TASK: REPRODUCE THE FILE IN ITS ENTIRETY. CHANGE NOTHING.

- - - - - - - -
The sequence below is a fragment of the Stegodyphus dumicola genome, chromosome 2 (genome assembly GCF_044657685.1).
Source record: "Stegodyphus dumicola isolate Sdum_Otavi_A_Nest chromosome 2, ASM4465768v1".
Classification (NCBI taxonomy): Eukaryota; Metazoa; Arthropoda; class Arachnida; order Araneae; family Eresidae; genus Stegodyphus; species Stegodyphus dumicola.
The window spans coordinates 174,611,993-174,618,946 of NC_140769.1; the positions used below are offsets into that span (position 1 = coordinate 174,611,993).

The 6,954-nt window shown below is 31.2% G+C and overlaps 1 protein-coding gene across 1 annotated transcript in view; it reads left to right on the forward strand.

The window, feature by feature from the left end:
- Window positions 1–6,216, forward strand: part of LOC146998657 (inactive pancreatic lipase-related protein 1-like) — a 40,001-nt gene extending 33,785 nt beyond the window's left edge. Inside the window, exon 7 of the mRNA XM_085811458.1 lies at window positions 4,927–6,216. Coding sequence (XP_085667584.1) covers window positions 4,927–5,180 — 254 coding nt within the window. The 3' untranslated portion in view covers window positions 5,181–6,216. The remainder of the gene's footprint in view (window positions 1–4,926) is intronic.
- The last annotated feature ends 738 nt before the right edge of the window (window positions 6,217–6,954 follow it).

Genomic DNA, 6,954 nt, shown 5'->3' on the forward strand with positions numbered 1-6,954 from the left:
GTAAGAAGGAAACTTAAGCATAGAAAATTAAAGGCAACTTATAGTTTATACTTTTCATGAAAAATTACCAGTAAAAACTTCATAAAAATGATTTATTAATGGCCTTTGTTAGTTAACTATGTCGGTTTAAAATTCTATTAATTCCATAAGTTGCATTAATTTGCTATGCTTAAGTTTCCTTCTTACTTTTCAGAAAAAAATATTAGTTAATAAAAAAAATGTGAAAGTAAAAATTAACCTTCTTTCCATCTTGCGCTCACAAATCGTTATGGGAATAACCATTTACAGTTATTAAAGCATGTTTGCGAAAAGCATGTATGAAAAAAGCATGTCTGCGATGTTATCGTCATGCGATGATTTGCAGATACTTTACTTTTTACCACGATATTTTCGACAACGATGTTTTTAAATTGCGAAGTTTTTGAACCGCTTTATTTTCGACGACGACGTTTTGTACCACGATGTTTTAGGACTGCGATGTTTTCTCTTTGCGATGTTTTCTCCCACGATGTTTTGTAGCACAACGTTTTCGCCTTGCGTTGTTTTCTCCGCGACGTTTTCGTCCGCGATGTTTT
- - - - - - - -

The sequence below is a fragment of the Stegodyphus dumicola genome, chromosome 2 (genome assembly GCF_044657685.1).
Source record: "Stegodyphus dumicola isolate Sdum_Otavi_A_Nest chromosome 2, ASM4465768v1".
Classification (NCBI taxonomy): Eukaryota; Metazoa; Arthropoda; class Arachnida; order Araneae; family Eresidae; genus Stegodyphus; species Stegodyphus dumicola.
The window spans coordinates 174,611,993-174,618,946 of NC_140769.1; the positions used below are offsets into that span (position 1 = coordinate 174,611,993).

The 6,954-nt window shown below is 31.2% G+C and overlaps 1 protein-coding gene across 1 annotated transcript in view; it reads left to right on the forward strand.

The window, feature by feature from the left end:
- Window positions 1–6,216, forward strand: part of LOC146998657 (inactive pancreatic lipase-related protein 1-like) — a 40,001-nt gene extending 33,785 nt beyond the window's left edge. Inside the window, exon 7 of the mRNA XM_085811458.1 lies at window positions 4,927–6,216. Coding sequence (XP_085667584.1) covers window positions 4,927–5,180 — 254 coding nt within the window. The 3' untranslated portion in view covers window positions 5,181–6,216. The remainder of the gene's footprint in view (window positions 1–4,926) is intronic.
- The last annotated feature ends 738 nt before the right edge of the window (window positions 6,217–6,954 follow it).

Genomic DNA, 6,954 nt, shown 5'->3' on the forward strand with positions numbered 1-6,954 from the left:
GTAAGAAGGAAACTTAAGCATAGAAAATTAAAGGCAACTTATAGTTTATACTTTTCATGAAAAATTACCAGTAAAAACTTCATAAAAATGATTTATTAATGGCCTTTGTTAGTTAACTATGTCGGTTTAAAATTCTATTAATTCCATAAGTTGCATTAATTTGCTATGCTTAAGTTTCCTTCTTACTTTTCAGAAAAAAATATTAGTTAATAAAAAAAATGTGAAAGTAAAAATTAACCTTCTTTCCATCTTGCGCTCACAAATCGTTATGGGAATAACCATTTACAGTTATTAAAGCATGTTTGCGAAAAGCATGTATGAAAAAAGCATGTCTGCGATGTTATCGTCATGCGATGATTTGCAGATACTTTACTTTTTACCACGATATTTTCGACAACGATGTTTTTAAATTGCGAAGTTTTTGAACCGCTTTATTTTCGACGACGACGTTTTGTACCACGATGTTTTAGGACTGCGATGTTTTCTCTTTGCGATGTTTTCTCCCACGATGTTTTGTAGCACAACGTTTTCGCCTTGCGTTGTTTTCTCCGCGACGTTTTCGTCCGCGATGTTTT